The Australian Tax Office Is Cracking Down on Ineligible Work-From-Home Claims

The Australian Tax Office (ATO) wants taxpayers to be aware that there are four key ineligible work-from-home claims they will be monitoring closely as Australians look to make the most of their flexible working arrangements.

The ATO has remained taxpayers that while the temporary covid hourly rate shortcut method remains available those claiming work-from-home deductions this year, personal and occupancy expenses, among others, cannot be claimed through any method.

When you are working from home there are a number of expenses that cannot claimed. These expenses include; the cost of tea, coffee, milk and other household items which your employer might provide you with at work. These household items cannot be claimed by taxpayers as they aren’t directly related to your earning income.

Whilst working from home you are also unable to claim items such as a laptop or phone that was given to you by your employer. Employees also can’t claim occupancy expenses such as; water expenses, mortgage interest rates or rent.

The ATO has warned taxpayers that claiming occupancy expenses could expose some Australians to capital gains tax when they leave their homes.

Australians who are working from home are also unable to claim costs that relate to their children and their child’s education such as; setting them up for online learning, teaching them at home and buying equipment such as; an iPad to assist with teaching your child.

Earlier this year, to ease the burden on Australian taxpayers who are working from home the Australian government extended the 80 cents per hour shortcut deduction method. This incentive originally introduced in April 2020 will now be in place until 30th June 2021.

The method’s introduction did, however, result in the end of a measure which required taxpayers to have a dedicated work-from-home area, factoring in multi-person households, where each working taxpayer would now be able to claim.

Tax agents or self-lodgers must include the “Covid-hourly rate” in their annual tax returns if they choose to nominate to use this method. If choosing to use this shortcut method, all an individual has to do is keep a record of the hours they have worked from home as evidence when making a claim.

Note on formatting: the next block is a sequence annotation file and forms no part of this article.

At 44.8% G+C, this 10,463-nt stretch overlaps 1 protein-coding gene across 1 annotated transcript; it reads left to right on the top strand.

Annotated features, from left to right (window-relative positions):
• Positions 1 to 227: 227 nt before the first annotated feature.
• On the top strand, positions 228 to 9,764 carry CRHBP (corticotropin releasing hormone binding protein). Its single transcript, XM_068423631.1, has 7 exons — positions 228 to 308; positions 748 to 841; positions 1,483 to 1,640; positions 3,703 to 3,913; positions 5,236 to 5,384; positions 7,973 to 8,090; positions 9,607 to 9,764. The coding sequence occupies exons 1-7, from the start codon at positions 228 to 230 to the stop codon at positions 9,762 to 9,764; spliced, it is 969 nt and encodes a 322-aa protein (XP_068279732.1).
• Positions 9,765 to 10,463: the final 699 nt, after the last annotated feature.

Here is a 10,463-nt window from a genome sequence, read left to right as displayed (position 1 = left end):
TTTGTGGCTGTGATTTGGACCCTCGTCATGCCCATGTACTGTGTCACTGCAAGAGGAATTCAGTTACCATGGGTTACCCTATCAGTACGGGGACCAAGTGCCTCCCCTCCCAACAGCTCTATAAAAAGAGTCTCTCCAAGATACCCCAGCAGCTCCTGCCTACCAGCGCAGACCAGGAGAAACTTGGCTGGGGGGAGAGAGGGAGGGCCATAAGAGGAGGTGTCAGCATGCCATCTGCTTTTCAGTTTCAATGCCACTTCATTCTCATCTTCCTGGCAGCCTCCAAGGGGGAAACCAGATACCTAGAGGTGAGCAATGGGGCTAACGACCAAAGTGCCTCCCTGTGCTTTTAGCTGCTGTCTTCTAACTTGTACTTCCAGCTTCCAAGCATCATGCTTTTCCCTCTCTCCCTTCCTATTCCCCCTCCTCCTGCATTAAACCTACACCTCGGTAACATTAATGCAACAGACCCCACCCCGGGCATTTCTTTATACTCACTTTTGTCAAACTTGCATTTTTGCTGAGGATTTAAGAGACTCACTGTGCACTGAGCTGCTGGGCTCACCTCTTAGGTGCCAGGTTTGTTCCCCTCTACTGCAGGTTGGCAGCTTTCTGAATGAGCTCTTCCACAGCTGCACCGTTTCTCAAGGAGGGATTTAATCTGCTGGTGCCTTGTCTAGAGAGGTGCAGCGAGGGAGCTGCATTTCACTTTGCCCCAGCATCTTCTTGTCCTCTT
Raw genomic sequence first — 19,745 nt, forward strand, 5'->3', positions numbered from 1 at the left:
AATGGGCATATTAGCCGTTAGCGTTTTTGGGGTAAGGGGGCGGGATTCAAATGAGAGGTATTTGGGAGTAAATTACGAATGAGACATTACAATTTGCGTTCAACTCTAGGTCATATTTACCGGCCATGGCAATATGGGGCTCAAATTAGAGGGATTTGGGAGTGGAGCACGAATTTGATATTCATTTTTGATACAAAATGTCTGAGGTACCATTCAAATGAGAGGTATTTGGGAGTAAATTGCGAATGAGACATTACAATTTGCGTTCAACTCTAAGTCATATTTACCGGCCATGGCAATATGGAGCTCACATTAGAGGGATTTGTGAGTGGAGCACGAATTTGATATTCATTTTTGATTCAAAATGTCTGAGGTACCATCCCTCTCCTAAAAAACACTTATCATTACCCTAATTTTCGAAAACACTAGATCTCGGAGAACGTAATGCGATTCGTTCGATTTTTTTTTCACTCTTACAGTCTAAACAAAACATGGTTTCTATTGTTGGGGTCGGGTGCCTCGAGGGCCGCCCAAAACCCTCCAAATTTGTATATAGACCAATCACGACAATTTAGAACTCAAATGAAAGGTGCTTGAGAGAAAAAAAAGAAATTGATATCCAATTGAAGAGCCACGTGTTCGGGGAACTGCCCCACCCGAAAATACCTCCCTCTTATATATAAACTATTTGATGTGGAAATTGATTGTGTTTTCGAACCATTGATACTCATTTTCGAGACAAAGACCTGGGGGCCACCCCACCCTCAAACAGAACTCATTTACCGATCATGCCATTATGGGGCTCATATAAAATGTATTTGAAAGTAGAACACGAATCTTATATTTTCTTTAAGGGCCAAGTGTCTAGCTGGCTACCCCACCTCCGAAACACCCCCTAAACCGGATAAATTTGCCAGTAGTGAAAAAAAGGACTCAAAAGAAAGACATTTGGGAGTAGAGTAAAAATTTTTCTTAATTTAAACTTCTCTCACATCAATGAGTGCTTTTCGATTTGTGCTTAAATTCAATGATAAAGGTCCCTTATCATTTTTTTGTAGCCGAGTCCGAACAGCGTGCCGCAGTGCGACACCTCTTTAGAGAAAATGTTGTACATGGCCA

To be eligible to claim a deduction whilst working from home the ATO outlines that; “you must have spent the money, the expenses must be directly related to earning your income and you must have a record to prove it”.

Electricity expenses associated with heating, cooling and lighting the area of which you are working from within your home can be claimed under the scheme. Cleaning costs can also be claimed, as well as expenses for internet usage and phone calls. Newly bought home office equipment that is purchased for $300 or less can also be claimed. Office equipment consisting of new computers, phones, printers, furniture and furnishings. Computer consumables such as; ink, stationary and printer paper can also be claimed.

The covid-19 pandemic has changed the way millions of people around the world work. Working from home rather than commuting to an office space has become the new normal and is a trend that will likely remain common long into the future for years after the pandemic is finished.
There are some key benefits to working from home in terms of the flexibility it provides and the money saved that is usually spent on public transport or fuel. Despite this, there are also some negative side-effects which mean it is important for employees to take care of their mental health whilst they are stuck in their home. 

Many people working from a home which they share with other family members often suffer from “time elasticity illusion”. This phenomenon happens when other people assume the worker can spend time on household tasks without it having an impact on the amount of time the employee spends on their paid work. This involuntary overlap of household and work commitments often leads to fatigue.

It is therefore crucial for individuals who are working from home to set-up a dedicated, distraction-free work space where they can foster deeper cognitive processing and stay focussed for longer periods of time. Having a separate room to work from can help separate work hours from non-work hours. This is extremely beneficial as many people have found that there is a blurring of professional and personal space within their home. This has resulted in some employees struggling to switch off from work. This consequently in some cases has negatively impacted their quality of sleep.    

The Australian Tax Office Is Cracking Down on Ineligible Work-From-Home Claims